Reviews > Culture

Fall titles, small shelves

Culture

Issue: "Sciavo: Saved by the bill," Nov. 1, 2003

Every fall and spring publishers come out with new picture books. WORLD will be taking a look at some of the new ones and giving you our opinion about whether they're worth purchasing, checking out from the library and reading a few times, or skipping altogether.

Since some books appeal more to parents than to children, and some appeal to boys more than girls, we've solicited the input of moms and small kids to help us rank the books.

BK in what follows means "buy and keep," CL means "check out from the library," and DB "means don't bother." Books are listed alphabetically by author.

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Incredible Me

by Kathi Appelt | CL | This exuberant celebration of a little girl's unique charms should interest young children.

The Shape Game

by Anthony Browne | BK | The author/illustrator recalls his own introduction to art during a family trip to an art museum. One mom: "There is always something new to see with each reading. Kids especially love the art and pictures." One caution: A character says "shut up," which parents might want to skip over when reading the book aloud.

Boxes for Katje

by Candace Fleming | BK | Set in Holland after WWII, this beautifully illustrated book tells the story of friendship between a girl in the United States and her Dutch pen-pal, and the acts of compassion that flow from it.

Alphazeds

by Shirley Glaser | DB | There's altogether too much going on in this ABC book. The letters, shown in different fonts representing different character traits, such as Bashful B, crowd into a room, all talking at once. Then the letters sort themselves and the text, echoing but twisting the Gospel of John, says, "In the beginning there was the WORD."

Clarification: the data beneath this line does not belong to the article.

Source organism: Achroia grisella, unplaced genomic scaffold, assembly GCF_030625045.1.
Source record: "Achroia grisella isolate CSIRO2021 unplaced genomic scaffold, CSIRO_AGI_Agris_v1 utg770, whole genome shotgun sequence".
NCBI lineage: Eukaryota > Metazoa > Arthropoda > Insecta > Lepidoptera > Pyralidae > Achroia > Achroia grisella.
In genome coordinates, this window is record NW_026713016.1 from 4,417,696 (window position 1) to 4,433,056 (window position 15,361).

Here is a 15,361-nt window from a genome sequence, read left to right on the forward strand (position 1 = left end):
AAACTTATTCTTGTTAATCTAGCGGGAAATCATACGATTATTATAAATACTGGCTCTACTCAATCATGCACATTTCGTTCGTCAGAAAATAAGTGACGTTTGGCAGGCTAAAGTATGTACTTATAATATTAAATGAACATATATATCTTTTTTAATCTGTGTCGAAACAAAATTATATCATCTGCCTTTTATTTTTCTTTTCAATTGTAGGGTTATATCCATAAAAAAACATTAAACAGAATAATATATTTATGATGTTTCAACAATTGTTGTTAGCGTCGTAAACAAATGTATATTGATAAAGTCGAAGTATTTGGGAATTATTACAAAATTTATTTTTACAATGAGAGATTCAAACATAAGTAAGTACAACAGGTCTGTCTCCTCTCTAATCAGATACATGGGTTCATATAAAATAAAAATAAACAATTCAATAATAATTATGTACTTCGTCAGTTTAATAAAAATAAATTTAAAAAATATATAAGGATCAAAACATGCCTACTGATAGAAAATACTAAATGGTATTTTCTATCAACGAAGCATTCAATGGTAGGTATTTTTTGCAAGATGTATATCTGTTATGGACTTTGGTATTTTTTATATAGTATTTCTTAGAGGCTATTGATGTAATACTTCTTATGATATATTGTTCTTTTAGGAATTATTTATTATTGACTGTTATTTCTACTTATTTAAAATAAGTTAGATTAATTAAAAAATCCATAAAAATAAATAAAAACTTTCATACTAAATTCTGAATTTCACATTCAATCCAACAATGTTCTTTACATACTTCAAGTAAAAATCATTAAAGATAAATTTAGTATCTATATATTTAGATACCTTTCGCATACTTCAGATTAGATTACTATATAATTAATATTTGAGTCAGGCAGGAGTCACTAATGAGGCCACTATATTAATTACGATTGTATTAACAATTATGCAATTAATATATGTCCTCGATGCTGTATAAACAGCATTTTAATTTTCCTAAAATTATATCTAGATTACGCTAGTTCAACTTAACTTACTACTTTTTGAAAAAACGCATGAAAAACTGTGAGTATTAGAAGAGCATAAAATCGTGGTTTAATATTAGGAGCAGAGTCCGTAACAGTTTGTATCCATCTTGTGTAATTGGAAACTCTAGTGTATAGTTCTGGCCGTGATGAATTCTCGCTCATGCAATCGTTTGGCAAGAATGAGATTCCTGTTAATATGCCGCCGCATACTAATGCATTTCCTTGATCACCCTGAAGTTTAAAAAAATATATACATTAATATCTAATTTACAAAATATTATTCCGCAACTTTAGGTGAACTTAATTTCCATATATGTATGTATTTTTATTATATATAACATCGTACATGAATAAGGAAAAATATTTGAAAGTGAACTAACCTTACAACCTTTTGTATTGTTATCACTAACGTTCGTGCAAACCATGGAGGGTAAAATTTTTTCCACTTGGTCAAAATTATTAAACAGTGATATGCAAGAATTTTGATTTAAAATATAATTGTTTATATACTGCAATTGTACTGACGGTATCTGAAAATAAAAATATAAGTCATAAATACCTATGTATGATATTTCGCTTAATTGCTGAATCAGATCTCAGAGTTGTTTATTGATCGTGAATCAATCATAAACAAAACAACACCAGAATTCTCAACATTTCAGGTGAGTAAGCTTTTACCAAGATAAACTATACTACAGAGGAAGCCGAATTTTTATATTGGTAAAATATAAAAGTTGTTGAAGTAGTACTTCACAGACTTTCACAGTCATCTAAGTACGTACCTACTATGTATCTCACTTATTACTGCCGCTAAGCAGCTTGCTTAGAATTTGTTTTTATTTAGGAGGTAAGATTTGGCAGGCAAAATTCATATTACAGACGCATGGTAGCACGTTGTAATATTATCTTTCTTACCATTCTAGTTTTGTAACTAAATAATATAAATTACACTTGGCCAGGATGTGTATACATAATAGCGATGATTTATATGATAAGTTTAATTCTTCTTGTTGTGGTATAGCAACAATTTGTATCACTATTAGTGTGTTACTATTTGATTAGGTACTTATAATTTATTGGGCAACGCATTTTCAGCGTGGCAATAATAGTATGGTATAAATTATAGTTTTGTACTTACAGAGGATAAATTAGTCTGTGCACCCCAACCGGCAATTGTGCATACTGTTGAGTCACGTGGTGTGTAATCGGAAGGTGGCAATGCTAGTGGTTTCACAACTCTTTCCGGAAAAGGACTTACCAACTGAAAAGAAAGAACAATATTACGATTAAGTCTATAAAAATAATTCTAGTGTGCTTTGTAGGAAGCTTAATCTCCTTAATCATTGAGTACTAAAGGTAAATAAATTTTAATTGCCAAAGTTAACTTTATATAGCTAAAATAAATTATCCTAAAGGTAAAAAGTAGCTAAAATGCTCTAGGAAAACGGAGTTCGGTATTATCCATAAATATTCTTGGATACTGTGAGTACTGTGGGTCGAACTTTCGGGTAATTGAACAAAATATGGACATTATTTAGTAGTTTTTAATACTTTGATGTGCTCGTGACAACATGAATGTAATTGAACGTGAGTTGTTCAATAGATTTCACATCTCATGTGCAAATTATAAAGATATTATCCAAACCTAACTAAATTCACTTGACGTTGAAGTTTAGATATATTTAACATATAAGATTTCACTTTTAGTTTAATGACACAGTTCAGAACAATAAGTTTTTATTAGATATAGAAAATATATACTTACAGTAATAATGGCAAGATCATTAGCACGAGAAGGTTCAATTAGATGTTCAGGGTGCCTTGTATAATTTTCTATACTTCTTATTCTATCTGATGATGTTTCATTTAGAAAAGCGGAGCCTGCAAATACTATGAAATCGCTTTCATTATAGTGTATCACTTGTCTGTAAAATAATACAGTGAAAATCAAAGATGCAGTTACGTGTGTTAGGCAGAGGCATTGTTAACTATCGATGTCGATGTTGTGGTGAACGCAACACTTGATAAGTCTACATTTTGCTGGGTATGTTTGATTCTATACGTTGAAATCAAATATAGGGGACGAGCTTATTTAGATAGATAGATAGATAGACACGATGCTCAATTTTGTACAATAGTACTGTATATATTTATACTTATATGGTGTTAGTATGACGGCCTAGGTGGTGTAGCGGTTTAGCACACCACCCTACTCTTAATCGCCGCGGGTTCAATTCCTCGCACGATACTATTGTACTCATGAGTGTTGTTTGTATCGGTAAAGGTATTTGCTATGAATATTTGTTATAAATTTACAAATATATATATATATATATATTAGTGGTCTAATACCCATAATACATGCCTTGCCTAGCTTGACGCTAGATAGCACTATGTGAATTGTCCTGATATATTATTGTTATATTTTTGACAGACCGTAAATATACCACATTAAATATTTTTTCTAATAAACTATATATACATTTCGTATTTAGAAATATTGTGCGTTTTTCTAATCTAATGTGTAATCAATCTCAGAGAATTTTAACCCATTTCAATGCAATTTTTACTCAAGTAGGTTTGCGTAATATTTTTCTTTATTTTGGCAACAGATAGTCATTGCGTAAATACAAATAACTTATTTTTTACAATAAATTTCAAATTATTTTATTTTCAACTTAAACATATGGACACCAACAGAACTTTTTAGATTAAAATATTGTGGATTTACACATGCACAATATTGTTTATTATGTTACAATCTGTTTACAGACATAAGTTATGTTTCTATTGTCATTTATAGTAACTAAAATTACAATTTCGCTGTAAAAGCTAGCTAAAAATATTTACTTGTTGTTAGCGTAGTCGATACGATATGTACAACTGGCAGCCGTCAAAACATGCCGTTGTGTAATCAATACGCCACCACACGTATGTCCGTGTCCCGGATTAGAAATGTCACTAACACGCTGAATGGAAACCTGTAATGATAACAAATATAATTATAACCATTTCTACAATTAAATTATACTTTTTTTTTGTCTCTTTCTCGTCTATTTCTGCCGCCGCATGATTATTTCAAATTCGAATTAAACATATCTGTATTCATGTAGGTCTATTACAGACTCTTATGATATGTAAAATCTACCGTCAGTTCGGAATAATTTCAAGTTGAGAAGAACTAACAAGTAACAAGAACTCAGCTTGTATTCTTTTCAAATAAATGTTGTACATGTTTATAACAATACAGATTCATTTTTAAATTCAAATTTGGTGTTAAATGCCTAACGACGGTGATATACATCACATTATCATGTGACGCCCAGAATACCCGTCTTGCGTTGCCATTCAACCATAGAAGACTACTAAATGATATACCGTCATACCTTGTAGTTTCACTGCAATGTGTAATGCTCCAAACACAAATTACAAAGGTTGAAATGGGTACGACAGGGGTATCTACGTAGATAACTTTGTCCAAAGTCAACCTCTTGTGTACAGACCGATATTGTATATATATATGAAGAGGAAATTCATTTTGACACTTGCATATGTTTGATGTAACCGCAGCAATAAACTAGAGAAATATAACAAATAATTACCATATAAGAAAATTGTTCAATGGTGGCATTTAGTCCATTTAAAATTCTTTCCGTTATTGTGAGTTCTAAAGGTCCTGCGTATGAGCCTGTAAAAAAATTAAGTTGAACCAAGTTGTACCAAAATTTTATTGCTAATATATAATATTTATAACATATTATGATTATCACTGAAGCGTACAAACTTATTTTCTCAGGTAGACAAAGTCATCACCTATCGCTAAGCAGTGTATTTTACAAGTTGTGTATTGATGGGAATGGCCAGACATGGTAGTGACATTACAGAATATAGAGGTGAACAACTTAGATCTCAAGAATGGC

Hands Can

by Cheryl Willis Hudson | CL | Young children will like the close-up photographs of diverse kids doing many different things with their hands. Older ones may be bored.

The Sound of Day, the Sound of Night

by Mary O'Neill | CL | Old-fashioned illustrations, and simple, rhythmic poetry contrast a day's hustle and bustle with the quiet that comes at night.

Grandma Elephant's in Charge

by Martin Jenkins | CL | A nonfiction book about elephants. Lots of information accompanied by watercolor/colored pencil illustrations. Kids will like the drawing of elephant mothers and babies, but the text isn't great for read-aloud. Large type is attractive for early readers.

Crazy Hair Day

by Barney Saltzberg | CL/BK | When Stanley shows up at school with crazy hair he discovers that it's picture day-Crazy Hair Day is next week. His friends help him to fit in. One mother of four said, "I wouldn't want to have my own copy for fear that it would turn into my kids' favorite book, and I'd have to read it 3 million times." Her two sons (ages 5 and 3) want to own the book.

The Tree of Life

by Peter Sis | DB | Lovely illustrations based on Charles Darwin's detailed notes of his journeys done in the style of a naturalist's notebook. But pretty pictures can't overcome the fundamental problem with the book: Who is the audience? The text is tiny, often in a font that resembles handwriting, and most kids who still read picture books, and their parents, aren't interested in Darwin.

CDC? (See the sea)

by William Steig | BK | Mr. Steig (who died last month at the age of 90) and his classic book has been reissued in hardback with color illustrations. Young children will be stumped by the word puzzles, but older kids and adults will delight in them.

Mary Smith

by A. U'Ren | CL | Bold illustrations and simple text tell the story of a "knocker-up," a person who woke people in the morning before the advent of the alarm clock. Kids will enjoy the humor; parents, the history.

Susan Olasky
Susan Olasky

Susan pens book reviews and other articles for WORLD as a senior writer and has authored eight historical novels for children. Susan and her husband Marvin live in Asheville, N.C. Follow Susan on Twitter @susanolasky.

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